In one of the best and most useful posts I have read in a long time, Mercurytide has posted a white paper entitled A life online: living decentralised.
The Mercurytide paper is a virtual handbook for Web 2.0 software and services, providing a service by service summary of the most useful applications. The paper is a must read for anyone who uses or wants to use the internet to become more organized and efficient.
Here’s my brief take on the applications and services mentioned:
Netvibes is a service that allows you to make a custom, highly configurable internet home page. Not a blog, but an internet starting page where you can keep information, links, and data feeds that you use all the time. Sort of a turbo-powered My Yahoo page or a web-administered version of The Home Place, my internet portal.
I’ve used Netvibes a little, but it hasn’t displaced the combination of The Home Place and my highly customized My Yahoo page yet. Yet being perhaps the important word in that sentence.
Writely is a web based word processor. I’ve read about it, but I haven’t used it, so I can’t really comment on it other than to say it’s probably the leader in the clubhouse as far as online word processors go. But Microsoft and others are still on the course.
Gmail is the tendered choice for web based email. I use it and it’s a good choice, especially along with Firefox and the Gmail Manager extension. Yahoo and Microsoft have new versions of their web based email applications coming out soon. Yahoo won’t send me a beta test invitation, so I can’t comment on its new product, but the new version of Hotmail, called Windows Live Mail is pretty spiffy, particularly if you use Internet Explorer as your browser.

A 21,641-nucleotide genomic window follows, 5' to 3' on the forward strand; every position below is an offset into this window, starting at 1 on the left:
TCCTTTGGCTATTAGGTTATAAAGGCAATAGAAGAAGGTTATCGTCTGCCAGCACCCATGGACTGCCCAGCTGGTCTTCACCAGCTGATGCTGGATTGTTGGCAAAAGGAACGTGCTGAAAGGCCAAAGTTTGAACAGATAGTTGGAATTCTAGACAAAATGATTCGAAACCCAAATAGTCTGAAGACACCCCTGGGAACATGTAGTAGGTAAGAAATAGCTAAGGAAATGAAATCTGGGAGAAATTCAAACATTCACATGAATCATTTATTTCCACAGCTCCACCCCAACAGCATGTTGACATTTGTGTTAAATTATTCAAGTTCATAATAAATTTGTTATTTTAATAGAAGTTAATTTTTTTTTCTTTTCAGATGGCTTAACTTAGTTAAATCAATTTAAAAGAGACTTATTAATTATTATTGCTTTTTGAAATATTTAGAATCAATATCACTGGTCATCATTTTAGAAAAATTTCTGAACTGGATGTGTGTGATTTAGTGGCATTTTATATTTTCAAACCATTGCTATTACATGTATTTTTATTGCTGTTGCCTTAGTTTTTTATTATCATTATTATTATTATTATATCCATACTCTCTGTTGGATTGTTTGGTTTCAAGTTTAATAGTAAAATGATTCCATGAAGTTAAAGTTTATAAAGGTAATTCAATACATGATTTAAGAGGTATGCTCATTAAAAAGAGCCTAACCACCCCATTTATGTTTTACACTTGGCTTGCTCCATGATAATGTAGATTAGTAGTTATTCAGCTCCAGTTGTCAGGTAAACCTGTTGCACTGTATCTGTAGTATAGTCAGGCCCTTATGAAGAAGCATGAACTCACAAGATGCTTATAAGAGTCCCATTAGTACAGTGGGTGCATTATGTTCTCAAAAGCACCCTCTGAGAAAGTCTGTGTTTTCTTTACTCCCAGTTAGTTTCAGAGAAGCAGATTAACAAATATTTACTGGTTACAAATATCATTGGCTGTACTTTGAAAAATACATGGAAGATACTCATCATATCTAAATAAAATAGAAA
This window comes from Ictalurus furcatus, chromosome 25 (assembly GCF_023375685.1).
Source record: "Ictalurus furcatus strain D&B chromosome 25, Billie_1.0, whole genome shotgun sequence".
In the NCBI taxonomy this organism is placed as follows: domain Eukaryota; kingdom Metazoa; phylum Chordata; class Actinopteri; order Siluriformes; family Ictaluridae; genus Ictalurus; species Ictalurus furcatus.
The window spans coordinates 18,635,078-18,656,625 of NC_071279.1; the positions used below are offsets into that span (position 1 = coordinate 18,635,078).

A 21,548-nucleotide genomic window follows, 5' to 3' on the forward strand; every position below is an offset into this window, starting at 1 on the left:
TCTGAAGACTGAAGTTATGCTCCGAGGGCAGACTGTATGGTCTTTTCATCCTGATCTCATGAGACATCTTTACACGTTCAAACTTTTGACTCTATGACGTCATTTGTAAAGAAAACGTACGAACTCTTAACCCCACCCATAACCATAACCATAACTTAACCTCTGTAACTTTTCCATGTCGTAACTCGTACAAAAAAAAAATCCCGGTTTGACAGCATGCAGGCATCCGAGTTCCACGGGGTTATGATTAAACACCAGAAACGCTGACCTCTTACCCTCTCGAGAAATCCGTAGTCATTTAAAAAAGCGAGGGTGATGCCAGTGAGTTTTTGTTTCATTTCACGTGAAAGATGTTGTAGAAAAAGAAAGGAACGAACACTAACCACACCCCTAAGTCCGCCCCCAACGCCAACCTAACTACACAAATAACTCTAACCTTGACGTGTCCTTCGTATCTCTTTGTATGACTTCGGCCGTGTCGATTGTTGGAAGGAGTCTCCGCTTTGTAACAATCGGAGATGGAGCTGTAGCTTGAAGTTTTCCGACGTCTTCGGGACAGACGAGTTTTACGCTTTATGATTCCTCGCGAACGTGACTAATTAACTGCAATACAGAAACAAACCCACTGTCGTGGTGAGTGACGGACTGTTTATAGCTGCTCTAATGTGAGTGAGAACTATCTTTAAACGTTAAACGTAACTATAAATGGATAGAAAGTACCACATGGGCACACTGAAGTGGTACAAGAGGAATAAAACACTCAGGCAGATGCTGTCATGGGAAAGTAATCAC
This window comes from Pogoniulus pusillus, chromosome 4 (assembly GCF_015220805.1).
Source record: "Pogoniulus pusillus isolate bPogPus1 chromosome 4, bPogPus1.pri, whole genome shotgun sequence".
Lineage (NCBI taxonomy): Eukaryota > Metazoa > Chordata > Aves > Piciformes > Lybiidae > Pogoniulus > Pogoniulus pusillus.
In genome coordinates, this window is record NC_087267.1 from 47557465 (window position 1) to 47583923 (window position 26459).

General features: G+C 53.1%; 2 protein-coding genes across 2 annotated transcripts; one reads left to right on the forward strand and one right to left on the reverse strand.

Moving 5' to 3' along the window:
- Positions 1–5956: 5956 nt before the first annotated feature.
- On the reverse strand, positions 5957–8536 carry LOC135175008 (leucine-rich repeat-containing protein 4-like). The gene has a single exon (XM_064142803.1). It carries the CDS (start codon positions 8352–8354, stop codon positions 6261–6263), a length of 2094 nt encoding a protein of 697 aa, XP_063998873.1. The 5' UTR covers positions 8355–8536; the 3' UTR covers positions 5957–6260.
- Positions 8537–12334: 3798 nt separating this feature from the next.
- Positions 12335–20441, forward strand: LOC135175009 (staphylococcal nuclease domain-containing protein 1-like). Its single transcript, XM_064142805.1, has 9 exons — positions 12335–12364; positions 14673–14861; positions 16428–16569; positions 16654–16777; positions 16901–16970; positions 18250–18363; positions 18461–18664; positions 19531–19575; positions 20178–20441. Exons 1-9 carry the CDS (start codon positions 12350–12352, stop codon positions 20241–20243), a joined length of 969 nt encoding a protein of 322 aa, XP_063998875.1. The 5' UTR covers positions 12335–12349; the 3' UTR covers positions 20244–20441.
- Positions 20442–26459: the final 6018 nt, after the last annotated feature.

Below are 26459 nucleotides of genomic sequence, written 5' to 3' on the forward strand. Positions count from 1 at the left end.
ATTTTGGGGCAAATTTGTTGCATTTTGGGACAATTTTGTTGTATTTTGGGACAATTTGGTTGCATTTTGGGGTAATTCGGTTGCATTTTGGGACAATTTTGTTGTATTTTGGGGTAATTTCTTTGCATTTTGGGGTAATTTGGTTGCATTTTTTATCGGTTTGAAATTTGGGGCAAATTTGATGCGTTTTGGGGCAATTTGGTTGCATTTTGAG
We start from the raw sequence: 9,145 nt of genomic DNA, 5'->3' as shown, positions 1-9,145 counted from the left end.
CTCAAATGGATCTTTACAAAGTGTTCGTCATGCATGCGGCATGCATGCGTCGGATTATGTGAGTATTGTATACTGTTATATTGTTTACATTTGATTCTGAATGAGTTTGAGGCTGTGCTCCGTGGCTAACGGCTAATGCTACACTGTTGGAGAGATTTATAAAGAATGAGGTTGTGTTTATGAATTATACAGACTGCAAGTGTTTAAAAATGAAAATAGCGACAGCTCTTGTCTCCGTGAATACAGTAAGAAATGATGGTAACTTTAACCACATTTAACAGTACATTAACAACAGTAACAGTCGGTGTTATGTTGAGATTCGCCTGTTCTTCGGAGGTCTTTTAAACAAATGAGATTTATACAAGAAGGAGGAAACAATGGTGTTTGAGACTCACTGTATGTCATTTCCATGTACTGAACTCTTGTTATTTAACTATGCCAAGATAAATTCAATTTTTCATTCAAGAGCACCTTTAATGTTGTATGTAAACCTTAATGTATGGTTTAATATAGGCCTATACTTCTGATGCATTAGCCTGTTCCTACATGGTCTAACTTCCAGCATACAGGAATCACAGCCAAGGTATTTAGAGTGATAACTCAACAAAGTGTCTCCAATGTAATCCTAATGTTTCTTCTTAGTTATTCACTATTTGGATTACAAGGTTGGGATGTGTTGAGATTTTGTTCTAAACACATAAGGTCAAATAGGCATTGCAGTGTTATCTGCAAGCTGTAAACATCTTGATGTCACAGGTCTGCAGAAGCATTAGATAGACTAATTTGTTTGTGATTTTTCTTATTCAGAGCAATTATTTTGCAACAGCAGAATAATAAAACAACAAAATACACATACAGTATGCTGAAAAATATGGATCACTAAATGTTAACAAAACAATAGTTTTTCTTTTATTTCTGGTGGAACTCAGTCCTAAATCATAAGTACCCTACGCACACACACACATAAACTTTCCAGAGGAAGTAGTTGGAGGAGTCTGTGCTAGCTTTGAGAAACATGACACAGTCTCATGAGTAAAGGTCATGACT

Delicious is clearly the bookmarking service winner. I and almost everyone I know in the tech world use it daily. While not an organization tool in the same way a lot of these applications are, I’d add Technorati to the list of must-use Web 2.0 services. If not for tagging, then certainly for finding relevant content via searching.
Num Sum, an online spreadsheet, is the one on the list I had not heard of. It calls itself the “social spreadsheet” and looks to be the spreadsheet counterpart to Writely.
Flickr is Mercurytide, my and everyone else’s hands down choice for photo management, storage and sharing. It’s more than just a place to keep your photos- it’s an entire community built around digital photography. And the posters, prints and photo books are pretty cool too.
Openomy is an online file storage service. You get 1 Gigabyte of storage and, according to Mercurytide, you can use RSS to integrate your stored files with Netvibes. I’ve heard of Openomy, but I haven’t used it. I definitely intend to check it out.
Backpack is an online organizer. It can be private or shared among multiple people (a family perhaps?). Steve Rubel likes it, so it must be a well done and useful application. I am going to try to get a Newsome family Backpack page started so I have some idea where I have to be and when. Most of the time I feel like a dog looking out the window: I’m happy to be along for the ride, but I have no idea where we’re going.
Bloglines is (after my very rocky start) an excellent online news reader. I use it. Good suggestions for my blogroll are welcome via Comments.
CalendarHub is an online calendar. I haven’t used it, but it looks pretty full featured. My hunch is that some of these scattered applications (like the word processor, spreadsheet, organizer and calendar) will ultimately consolidate, either via acquisition or via some as yet unknown new application.
These Web 2.0 applications and others like them are changing the way we connect and stay organized. If you’re looking for a handbook on what’s out there and how to use it, the Mercurytide article is the place to start.
Thanks to Thomas Hawk for the heads up on this great article.